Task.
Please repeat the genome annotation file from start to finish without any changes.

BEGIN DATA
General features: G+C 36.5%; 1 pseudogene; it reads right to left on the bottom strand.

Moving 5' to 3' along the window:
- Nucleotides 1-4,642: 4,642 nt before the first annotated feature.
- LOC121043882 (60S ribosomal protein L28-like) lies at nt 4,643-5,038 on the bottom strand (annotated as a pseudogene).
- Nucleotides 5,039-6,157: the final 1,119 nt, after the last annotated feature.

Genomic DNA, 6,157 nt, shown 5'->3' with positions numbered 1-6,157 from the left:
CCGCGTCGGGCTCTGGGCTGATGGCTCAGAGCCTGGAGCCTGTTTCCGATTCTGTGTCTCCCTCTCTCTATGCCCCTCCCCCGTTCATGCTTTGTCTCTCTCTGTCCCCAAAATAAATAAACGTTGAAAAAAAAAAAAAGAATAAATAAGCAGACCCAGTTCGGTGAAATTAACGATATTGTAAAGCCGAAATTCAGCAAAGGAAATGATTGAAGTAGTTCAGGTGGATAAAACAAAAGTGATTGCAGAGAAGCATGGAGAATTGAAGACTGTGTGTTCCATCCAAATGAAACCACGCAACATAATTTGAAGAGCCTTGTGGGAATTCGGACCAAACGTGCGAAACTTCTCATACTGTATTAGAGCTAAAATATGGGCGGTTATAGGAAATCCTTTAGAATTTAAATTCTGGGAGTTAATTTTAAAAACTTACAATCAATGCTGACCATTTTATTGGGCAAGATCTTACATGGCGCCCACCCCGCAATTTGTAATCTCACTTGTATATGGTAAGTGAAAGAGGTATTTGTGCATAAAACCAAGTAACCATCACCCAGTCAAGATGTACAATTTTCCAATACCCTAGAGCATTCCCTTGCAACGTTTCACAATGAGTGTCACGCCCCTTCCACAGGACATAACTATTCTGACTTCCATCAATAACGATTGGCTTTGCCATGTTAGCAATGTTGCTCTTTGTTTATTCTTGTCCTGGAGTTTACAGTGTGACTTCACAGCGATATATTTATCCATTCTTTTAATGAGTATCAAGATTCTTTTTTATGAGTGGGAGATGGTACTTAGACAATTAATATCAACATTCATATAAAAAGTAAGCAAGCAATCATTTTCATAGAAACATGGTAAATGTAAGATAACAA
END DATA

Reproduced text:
General features: G+C 36.5%; 1 pseudogene; it reads right to left on the bottom strand.

Moving 5' to 3' along the window:
- Nucleotides 1-4,642: 4,642 nt before the first annotated feature.
- LOC121043882 (60S ribosomal protein L28-like) lies at nt 4,643-5,038 on the bottom strand (annotated as a pseudogene).
- Nucleotides 5,039-6,157: the final 1,119 nt, after the last annotated feature.

Genomic DNA, 6,157 nt, shown 5'->3' with positions numbered 1-6,157 from the left:
CCGCGTCGGGCTCTGGGCTGATGGCTCAGAGCCTGGAGCCTGTTTCCGATTCTGTGTCTCCCTCTCTCTATGCCCCTCCCCCGTTCATGCTTTGTCTCTCTCTGTCCCCAAAATAAATAAACGTTGAAAAAAAAAAAAAGAATAAATAAGCAGACCCAGTTCGGTGAAATTAACGATATTGTAAAGCCGAAATTCAGCAAAGGAAATGATTGAAGTAGTTCAGGTGGATAAAACAAAAGTGATTGCAGAGAAGCATGGAGAATTGAAGACTGTGTGTTCCATCCAAATGAAACCACGCAACATAATTTGAAGAGCCTTGTGGGAATTCGGACCAAACGTGCGAAACTTCTCATACTGTATTAGAGCTAAAATATGGGCGGTTATAGGAAATCCTTTAGAATTTAAATTCTGGGAGTTAATTTTAAAAACTTACAATCAATGCTGACCATTTTATTGGGCAAGATCTTACATGGCGCCCACCCCGCAATTTGTAATCTCACTTGTATATGGTAAGTGAAAGAGGTATTTGTGCATAAAACCAAGTAACCATCACCCAGTCAAGATGTACAATTTTCCAATACCCTAGAGCATTCCCTTGCAACGTTTCACAATGAGTGTCACGCCCCTTCCACAGGACATAACTATTCTGACTTCCATCAATAACGATTGGCTTTGCCATGTTAGCAATGTTGCTCTTTGTTTATTCTTGTCCTGGAGTTTACAGTGTGACTTCACAGCGATATATTTATCCATTCTTTTAATGAGTATCAAGATTCTTTTTTATGAGTGGGAGATGGTACTTAGACAATTAATATCAACATTCATATAAAAAGTAAGCAAGCAATCATTTTCATAGAAACATGGTAAATGTAAGATAACAA